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|Figure 1: Distribution of items according to correlation between difficulty index and discrimination index|
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|Table 4: Distribution of items according to their distractor efficiency (n=60)|
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| Discussion|| |
One-best multiple-choice questions
A large portion of curriculum is assessed in a short period of time requiring less effort on behalf of the student, although it takes a lot of effort and time spent by the examiner to make high quality one-best MCQs, as compared to descriptive questions. One-best MCQ is an efficient tool in identifying the strengths and weaknesses in students, as well as providing guidelines to teachers on their educational protocols.
Dif I, also called ease index, describes the percentage of students who correctly answered the item. It measures 'How difficult or easy the questions were?' Too difficult items (DIF I ≤30%) will lead to deflated scores, while the easy items (DIF I >70%) will result into inflated scores and a decline in motivation.
Two studies had shown that their mean of DIF I were 39.4 ± 21.4 and 52.53 ± 20.59, respectively., The mean Dif I of the present study was somewhere in between those two findings. The reason behind most of the items being easy could be most of the questions were from 'must know' part of the syllabus so proportion of marking the correct option was soaring in both high and low achievers.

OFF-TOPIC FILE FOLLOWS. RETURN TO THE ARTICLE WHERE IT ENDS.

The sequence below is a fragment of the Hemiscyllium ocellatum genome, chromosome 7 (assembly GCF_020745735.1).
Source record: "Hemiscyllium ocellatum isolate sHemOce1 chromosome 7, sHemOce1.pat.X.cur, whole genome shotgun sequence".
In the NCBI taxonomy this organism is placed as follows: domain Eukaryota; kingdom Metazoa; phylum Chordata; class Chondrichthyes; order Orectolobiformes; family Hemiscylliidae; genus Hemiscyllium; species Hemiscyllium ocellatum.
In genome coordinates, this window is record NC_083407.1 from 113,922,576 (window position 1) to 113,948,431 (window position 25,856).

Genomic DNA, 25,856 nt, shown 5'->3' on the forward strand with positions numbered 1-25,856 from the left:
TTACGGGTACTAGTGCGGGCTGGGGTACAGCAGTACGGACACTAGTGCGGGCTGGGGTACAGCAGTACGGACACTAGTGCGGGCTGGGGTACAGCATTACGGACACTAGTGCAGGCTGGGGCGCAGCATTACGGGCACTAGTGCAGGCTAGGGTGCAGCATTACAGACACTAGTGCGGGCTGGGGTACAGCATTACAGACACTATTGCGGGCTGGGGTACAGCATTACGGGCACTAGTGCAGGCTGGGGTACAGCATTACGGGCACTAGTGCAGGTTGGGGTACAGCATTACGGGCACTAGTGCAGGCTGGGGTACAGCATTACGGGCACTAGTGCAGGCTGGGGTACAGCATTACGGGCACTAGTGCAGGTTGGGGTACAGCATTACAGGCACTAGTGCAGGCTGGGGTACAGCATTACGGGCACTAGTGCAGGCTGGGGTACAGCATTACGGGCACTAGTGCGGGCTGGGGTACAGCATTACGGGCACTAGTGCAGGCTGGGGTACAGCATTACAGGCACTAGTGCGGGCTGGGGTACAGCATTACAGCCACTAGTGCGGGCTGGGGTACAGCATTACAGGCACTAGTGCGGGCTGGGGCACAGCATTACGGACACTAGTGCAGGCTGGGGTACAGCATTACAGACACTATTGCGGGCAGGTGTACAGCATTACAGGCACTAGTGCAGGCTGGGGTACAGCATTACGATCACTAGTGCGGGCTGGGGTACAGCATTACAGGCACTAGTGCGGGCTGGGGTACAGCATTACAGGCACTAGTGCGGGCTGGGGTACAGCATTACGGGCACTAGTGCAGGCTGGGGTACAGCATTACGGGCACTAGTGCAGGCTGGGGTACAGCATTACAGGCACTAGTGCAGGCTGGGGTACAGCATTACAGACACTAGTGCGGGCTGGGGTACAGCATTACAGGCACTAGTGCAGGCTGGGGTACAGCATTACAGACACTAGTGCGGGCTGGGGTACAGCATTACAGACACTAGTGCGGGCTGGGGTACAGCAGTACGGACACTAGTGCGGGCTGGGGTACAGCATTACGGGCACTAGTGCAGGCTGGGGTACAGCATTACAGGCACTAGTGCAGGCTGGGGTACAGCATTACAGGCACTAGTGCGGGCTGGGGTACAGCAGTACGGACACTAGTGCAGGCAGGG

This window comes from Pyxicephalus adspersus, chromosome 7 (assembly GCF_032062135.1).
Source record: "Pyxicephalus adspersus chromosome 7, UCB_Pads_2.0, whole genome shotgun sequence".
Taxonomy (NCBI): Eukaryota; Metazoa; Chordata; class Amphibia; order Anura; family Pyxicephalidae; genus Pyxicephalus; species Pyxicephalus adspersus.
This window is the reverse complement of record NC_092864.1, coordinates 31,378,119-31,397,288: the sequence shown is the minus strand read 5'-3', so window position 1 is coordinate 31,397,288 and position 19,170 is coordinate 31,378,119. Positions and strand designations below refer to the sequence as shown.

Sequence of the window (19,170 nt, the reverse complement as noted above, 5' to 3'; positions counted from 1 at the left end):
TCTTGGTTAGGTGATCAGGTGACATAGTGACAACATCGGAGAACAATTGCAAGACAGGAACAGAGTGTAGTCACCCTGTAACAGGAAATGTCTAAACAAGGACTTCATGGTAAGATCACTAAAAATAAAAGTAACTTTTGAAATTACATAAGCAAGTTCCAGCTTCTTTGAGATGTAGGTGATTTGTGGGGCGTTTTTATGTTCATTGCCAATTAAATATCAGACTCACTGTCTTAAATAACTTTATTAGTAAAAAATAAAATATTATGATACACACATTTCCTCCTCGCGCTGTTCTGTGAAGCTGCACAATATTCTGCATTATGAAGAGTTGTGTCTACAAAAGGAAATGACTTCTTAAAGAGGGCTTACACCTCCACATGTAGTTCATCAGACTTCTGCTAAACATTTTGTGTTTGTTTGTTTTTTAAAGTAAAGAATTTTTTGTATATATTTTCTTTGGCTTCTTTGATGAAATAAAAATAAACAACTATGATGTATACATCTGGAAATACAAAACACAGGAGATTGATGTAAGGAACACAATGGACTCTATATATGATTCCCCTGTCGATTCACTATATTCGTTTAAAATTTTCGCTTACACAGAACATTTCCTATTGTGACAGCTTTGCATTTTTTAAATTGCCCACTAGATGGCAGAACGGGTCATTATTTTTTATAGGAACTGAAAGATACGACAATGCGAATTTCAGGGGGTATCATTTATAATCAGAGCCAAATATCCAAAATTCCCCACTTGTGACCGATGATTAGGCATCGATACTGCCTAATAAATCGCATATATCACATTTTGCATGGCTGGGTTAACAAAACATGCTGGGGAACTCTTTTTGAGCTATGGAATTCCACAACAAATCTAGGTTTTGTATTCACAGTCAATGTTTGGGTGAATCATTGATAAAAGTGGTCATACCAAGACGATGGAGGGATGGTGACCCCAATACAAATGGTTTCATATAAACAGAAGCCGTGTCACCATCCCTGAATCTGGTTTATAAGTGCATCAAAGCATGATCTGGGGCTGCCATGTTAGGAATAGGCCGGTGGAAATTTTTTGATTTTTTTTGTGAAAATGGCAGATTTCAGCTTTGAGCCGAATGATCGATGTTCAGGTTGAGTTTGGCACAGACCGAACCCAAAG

Too easy items should be placed either at the start of the test as “warm-up” questions or removed altogether, similarly too difficult items should be reviewed for possible confusing language, areas of controversies, or even an incorrect key.
The difficulty and discrimination indices are often reciprocally related. While questions with high Dif I (easier questions) are considered as poor discriminators, questions with low Dif I (harder questions) are considered as good discriminators. In the present study, most of the items were of poor discrimination. As we have found that Dif I was mostly easy, assuming that those items were attempted correctly by every student, it renders poor discrimination.
In negative DI, students of lower ability answer questions correctly than those with higher ability. Reasons for negative DI can be wrong key, ambiguous framing of question, or generalized poor preparation of students. The present study was also not free from wrong key, but the proportion remained below 7%. Another reason may be a student of lower ability by guess selects correct response, while a good student suspicious of an easy question takes harder path to solve and end up being less successful.
It is actually a relationship between the total test score and the distractor chosen by the students.
More nonfunctional distractors (NFDs) in an item increases DIF I (makes item easy) and reduces DE, conversely item with more functioning distractors decreases DIF I (makes item difficult) and increases DE. The present study showed that more than half of the distractors were NFDs (reduced DE) and most of the test items were easy to answer (increased DIF I). Possible explanation may be inability of the teachers to choose good distractors. However, near similar results were reported by Namdeo and Sahoo with 53.4% NFDs. However, in contrast, Gajjar et al. reported only 11.4% NFDs, while Hingorjo et al. reported a mean DE of 81.4%, which is much higher than present mean of DE.,
| Conclusion|| |
MCQs cover wide area of the subject in a short period of time, are preferred method of objective assessment, and selection of good MCQs can obviously judge knowledge of the students. Item analysis is a simple procedure for evaluation of validity and reliability of MCQs. Item analysis and storage of MCQs with their indices provides opportunity for an examiner to select MCQs of appropriate difficulty level as per the need of assessment and decide their placement in the question paper.
Financial support and sponsorship
Conflicts of interest
There are no conflicts of interest.
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[Table 1], [Table 2], [Table 3], [Table 4]